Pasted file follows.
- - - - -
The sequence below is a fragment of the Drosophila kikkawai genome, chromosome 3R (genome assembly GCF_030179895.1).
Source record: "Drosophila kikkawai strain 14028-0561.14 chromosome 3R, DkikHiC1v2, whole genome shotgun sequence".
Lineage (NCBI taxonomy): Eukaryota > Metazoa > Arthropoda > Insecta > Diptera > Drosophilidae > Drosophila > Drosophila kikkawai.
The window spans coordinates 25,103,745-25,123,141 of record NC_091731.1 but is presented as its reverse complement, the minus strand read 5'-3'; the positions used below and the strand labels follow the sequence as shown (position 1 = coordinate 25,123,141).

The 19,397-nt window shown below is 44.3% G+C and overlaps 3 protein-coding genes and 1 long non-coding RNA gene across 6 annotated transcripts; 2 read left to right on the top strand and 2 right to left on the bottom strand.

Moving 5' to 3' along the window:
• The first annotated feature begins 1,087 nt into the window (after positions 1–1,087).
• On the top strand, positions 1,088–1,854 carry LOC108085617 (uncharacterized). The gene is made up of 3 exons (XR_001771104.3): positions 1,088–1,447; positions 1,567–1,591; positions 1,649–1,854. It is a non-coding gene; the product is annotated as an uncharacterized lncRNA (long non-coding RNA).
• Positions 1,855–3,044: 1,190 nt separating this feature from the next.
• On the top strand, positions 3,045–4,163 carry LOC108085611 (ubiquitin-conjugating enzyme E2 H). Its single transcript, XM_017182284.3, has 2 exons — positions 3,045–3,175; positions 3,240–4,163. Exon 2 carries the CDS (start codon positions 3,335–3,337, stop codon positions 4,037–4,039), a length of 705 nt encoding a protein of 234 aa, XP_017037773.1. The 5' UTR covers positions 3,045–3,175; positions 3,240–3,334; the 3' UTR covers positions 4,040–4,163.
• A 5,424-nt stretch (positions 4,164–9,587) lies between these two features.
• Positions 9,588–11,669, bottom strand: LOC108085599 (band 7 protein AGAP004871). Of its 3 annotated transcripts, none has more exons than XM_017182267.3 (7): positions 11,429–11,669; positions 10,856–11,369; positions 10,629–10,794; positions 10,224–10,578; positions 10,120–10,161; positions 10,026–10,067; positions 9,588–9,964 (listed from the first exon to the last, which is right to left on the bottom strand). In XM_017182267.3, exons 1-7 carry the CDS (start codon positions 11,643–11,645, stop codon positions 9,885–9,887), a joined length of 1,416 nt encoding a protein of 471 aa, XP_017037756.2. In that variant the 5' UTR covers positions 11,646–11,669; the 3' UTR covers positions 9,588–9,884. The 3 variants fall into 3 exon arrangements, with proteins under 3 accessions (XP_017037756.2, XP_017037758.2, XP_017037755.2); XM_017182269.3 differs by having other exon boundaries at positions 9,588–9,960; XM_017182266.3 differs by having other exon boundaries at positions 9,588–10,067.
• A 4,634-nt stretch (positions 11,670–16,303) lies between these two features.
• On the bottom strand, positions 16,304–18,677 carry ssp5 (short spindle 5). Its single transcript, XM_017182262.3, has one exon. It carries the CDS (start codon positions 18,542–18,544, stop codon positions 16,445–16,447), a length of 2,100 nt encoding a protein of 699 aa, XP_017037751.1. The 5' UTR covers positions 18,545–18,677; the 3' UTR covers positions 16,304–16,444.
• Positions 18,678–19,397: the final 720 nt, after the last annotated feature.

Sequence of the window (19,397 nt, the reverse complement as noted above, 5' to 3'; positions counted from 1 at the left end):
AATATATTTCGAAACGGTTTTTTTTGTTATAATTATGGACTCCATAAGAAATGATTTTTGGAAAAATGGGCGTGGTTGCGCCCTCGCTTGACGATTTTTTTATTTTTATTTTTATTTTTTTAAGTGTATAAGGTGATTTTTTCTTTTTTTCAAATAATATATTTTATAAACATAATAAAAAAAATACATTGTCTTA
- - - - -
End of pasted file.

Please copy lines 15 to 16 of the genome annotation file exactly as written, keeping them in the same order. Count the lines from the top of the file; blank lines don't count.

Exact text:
• Positions 18,678–19,397: the final 720 nt, after the last annotated feature.

Sequence of the window (19,397 nt, the reverse complement as noted above, 5' to 3'; positions counted from 1 at the left end):